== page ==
Moira flits between the form of a twentysomething maid in a short uniform, showing off her stockings, and an older woman with grey hair whose uniform covers her knees. As the point of view switches from one character to another, we see the sexualised young woman and the ageing servant. In one scene Moira is caught seducing Ben (Dylan McDermott) by his teenage daughter Violet (Taissa Farmiga). Ben interprets her shock as distress over his adulterous ways but when we see the scene through Violet’s eyes, Moira is the older woman about to mount her father. It’s one thing to catch your dad in the act with a young woman; this scene suggests that an older woman’s sexual desire is all the more repulsive.
Forty years stand between The Shining and today but there is no let-up in horror's representation of older women as repugnant, decrepit forms. Ti West’s X centres around a group of adult entertainers who journey to an isolated farm to make a pornographic film. On the surface it seems to view sex through an empowering and positive lens. In one scene the young film crew debates the difference between sex and love, and ethical non-monogamy is so forthrightly defended that it allows us to hope that a sex-positive attitude will continue throughout.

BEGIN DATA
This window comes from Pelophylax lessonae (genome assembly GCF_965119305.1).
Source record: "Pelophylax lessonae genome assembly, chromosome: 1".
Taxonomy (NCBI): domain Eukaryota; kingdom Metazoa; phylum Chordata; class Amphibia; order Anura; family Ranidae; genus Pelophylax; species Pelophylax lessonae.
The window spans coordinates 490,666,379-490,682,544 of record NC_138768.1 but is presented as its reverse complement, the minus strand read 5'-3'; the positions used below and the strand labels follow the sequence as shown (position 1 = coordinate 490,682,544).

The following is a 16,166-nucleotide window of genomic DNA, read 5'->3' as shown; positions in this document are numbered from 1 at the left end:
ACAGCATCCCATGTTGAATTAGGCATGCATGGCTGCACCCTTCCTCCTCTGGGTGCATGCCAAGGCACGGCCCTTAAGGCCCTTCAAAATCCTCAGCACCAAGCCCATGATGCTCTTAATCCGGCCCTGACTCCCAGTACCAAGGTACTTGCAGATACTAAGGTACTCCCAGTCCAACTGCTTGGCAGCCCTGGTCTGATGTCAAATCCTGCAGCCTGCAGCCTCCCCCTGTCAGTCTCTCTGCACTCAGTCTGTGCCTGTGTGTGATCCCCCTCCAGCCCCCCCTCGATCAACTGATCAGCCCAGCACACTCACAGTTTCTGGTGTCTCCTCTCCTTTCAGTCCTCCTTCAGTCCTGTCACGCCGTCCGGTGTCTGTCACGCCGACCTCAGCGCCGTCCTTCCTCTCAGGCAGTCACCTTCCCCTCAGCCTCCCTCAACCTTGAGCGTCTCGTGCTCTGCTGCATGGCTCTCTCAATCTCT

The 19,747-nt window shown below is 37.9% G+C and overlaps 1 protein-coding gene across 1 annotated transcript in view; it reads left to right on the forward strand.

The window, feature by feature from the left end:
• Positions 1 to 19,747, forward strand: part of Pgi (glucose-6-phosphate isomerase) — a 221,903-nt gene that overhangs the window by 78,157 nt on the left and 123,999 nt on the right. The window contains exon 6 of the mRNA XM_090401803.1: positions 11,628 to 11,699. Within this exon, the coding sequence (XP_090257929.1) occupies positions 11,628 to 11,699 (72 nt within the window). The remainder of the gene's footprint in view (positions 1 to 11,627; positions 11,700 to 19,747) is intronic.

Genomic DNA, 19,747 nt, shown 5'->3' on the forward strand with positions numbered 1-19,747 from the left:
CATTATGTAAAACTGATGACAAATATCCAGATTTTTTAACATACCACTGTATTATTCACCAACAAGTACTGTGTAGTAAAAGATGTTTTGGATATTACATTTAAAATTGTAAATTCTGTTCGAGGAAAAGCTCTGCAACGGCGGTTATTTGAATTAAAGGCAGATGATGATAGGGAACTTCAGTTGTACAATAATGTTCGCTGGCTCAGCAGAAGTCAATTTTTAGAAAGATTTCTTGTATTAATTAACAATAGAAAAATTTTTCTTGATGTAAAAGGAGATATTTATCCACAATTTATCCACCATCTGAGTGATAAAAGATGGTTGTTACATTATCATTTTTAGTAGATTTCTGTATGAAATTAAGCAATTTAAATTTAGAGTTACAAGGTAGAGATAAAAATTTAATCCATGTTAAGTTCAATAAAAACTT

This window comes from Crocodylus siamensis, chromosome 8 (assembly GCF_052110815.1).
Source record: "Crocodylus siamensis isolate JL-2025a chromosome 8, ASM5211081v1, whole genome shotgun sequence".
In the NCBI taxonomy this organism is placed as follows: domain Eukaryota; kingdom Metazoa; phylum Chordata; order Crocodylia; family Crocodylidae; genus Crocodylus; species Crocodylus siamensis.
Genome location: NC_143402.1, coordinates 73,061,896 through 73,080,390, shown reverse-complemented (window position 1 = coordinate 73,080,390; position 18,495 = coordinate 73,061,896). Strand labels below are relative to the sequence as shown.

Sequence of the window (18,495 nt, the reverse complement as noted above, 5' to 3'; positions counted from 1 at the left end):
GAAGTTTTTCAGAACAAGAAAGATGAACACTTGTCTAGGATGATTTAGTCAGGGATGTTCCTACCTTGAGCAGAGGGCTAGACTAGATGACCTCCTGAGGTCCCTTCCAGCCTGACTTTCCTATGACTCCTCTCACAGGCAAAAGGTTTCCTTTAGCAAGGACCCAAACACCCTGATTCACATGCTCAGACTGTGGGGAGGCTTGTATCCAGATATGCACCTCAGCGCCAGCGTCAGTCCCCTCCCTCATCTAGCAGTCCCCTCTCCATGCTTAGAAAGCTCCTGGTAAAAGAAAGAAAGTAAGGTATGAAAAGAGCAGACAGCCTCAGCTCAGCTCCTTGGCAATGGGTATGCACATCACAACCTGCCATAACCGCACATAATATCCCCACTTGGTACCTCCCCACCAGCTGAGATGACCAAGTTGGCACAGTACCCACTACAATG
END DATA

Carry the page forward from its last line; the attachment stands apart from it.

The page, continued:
Unfortunately, the film's sex positivity turns out to be age-dependent. In an impassioned speech, Bobby-Lynne (Brittany Snow) declares her refusal to be shamed for her open lifestyle. "Everybody likes sex," she says, "queer, straight, black, white, it's all disco." But she also reminds her peers that "one day we’re gonna be too old to fuck", a sentiment that reverberates through the film. Toeing the line of horror and Hollywood, X implements a clear cut-off point at which enjoying sex stops being enticing and becomes gross. The age gap between the young Maxine Minx (Mia Goth, 28) and her onscreen beau, Wayne Gilroy (Martin Henderson, 47), once again reminds us that the cut-off for exploring sexual pleasure is different for men and women.
Photo courtesy of A24.
X’s ageism continues predictably, as the old woman who lives on the farm is revealed to be the film’s villain. She creeps around the property in a nightgown, her hair falling out and her wrinkling skin tinged with a grey pallor, implying her closeness to death. Despite being X's main antagonist, she does not appear on IMDb’s cast list for the film, suggesting this hag is not even human. She is merely a cliché of the genre, materialising when required.